De Havilland Humming Bird / D.H.53
De Havilland - Humming Bird / D.H.53 - 1923 - Великобритания
Страна: Великобритания
Год: 1923

Одноместный сверхлегкий самолет
de Havilland DH.53 Humming Bird
Flight, August 1923

de Havilland DH.53 Humming Bird

Первым сверхлегким самолетом фирмы "de Havilland" был DH.53 Humming Bird. Машину построили для конкурса авиеток на приз газеты "Daily Mail", состоявшегося в Лимпне, Кент, в октябре 1923 года.
  Два небольших расчалочных моноплана оснастили мотоциклетными моторами Douglas объемом 750 см'. Первый из них впервые взлетел в сентябре. Несмотря на значительные проблемы с мотором, оба самолета успешно прошли испытания.
  Для повышения надежности на авиетки поставили моторы Blackburne Tomtit и немного их переделали. В 1923 году первая авиетка Humming Bird была представлена на выставке в Брюсселе. Позднее она приняла участие в нескольких авиагонках вместе со вторым аэропланом, принадлежавшим группе офицеров ВВС Британии. Офицеры заменили двигатель на мотор ABC Scorpion в 35 л.с. (26 кВт), оказавшийся ненадежным.
  Благодаря экономичности первой авиетки Humming Bird Министерство авиации заказало восемь таких машин для связи и летной практики. Еще пять построили для гражданских заказчиков, три отправили в Австралию, одну в Чехословакию и одну в СССР. Две последние авиетки Humming Bird использовались британскими военными в экспериментах с запуском их с дирижабля R-33 и последующим причаливанием в воздухе. После списания всех восьми самолетов из ВВС в 1927 году, шесть из них перешли к частным владельцам и летали еще несколько лет. Один сохранился в запасах Фонда Шаттлуорта ("Shuttleworth Thrust") в Олд-Уордене, отремонтированный (с заменой ряда узлов) после Второй мировой войны. Он иногда совершал полеты, но в 1980-е годы дважды терпел аварии из-за поломок двигателя. Его вернули в летное состояние только в 2001 году.


  de Havilland DH.53 Humming Bird

  Тип: одноместный сверхлегкий самолет
  Силовая установка: поршневой V-образный мотор Blackburne Tomtit мощностью 26 л.с. (19 кВт)
  Летные характеристики: максимальная скорость 117 км/ч на уровне моря; крейсерская скорость 97 км/ч на оптимальной высоте; начальная скороподъемность 69 м/мин; практический потолок 4570 м; дальность полета 241 км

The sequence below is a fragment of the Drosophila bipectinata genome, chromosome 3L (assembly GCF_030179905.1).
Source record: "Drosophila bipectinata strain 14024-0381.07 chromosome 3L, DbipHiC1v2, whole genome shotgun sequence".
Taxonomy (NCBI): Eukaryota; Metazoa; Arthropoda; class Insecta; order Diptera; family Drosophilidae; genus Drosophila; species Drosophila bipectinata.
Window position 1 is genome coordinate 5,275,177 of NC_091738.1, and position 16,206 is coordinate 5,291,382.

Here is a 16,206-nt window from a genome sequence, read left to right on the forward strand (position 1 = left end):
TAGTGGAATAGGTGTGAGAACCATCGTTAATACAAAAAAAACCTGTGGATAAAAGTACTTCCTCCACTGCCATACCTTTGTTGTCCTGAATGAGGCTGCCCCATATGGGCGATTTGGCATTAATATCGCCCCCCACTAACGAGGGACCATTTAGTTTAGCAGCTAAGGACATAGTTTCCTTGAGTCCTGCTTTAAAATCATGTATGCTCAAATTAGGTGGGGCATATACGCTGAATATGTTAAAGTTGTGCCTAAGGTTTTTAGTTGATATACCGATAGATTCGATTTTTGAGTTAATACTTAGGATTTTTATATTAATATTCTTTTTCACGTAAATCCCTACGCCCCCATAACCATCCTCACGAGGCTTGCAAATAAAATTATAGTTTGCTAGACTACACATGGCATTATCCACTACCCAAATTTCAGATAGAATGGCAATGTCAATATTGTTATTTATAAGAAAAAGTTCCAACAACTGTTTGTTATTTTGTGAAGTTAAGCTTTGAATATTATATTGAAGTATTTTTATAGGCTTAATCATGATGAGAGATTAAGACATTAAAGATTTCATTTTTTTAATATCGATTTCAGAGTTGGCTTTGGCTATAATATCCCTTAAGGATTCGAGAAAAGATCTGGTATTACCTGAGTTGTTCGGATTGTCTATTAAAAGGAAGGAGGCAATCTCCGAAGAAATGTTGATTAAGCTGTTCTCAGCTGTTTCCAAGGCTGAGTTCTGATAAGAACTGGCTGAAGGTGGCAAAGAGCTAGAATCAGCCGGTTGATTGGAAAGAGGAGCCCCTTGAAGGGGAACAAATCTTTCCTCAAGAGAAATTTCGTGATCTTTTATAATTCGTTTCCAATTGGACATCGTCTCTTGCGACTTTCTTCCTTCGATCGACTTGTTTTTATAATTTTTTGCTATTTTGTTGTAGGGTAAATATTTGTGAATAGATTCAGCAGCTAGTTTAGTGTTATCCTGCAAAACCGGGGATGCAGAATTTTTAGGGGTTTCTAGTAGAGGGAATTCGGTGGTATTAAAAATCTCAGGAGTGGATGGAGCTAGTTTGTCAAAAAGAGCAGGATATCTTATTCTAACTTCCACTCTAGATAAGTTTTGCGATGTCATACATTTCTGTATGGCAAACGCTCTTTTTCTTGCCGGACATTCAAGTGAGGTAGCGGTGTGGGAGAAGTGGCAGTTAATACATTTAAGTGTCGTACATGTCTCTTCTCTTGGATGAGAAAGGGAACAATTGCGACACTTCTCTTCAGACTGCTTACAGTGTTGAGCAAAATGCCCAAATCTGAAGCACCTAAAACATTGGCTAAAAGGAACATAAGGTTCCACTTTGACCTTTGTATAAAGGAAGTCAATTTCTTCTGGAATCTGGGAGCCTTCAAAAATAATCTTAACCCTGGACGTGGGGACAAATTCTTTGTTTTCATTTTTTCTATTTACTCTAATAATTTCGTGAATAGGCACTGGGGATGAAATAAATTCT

Масса: пустого самолета 148 кг; максимальная взлетная 256 кг
  Размеры: размах крыла 9,17 м; длина 5,99 м; высота 2,21 м; площадь крыла 11,61 м2

Flight, August 1923

750 c.c. Douglas Engine

  WHEN the rules governing the light 'plane competition for the Sutherland and Daily Mail prizes were first published we expressed doubt as to the utility of offering such large amounts for one particular performance, i.e., economy, and pointed out that under the rules, and given a calm day, there was nothing to prevent some freak machine with a very small engine and light loading from walking off with the prizes, leaving machines of much greater practical value unrewarded. The addition of the Abdulla prize for speed over a measured course has helped to a certain extent in so far as it encourages features other than "economy." Nevertheless, the risk of a freak machine winning the main prizes is by no means eliminated, and we still hold our original opinion that much more good could have been done by splitting up the very large amounts offered into a number of smaller awards, points being given for various features and performances. It is, therefore, all the more gratifying to find, on examining a number of the machines built for the competitions, that British constructors have, on the whole, taken the view that a machine with the smallest possible engine, although having a good chance of winning the economy competition on a calm day, would be of little practical value afterwards, and have, without exception, decided in favour of power and wing loadings which will give machines with a reasonably good performance and a sufficient margin of power to make them flyable even in fairly strong winds. This is distinctly encouraging, as it shows the belief among firms in the aviation industry that it is worth while designing not only and solely for the competitions, but also for the future.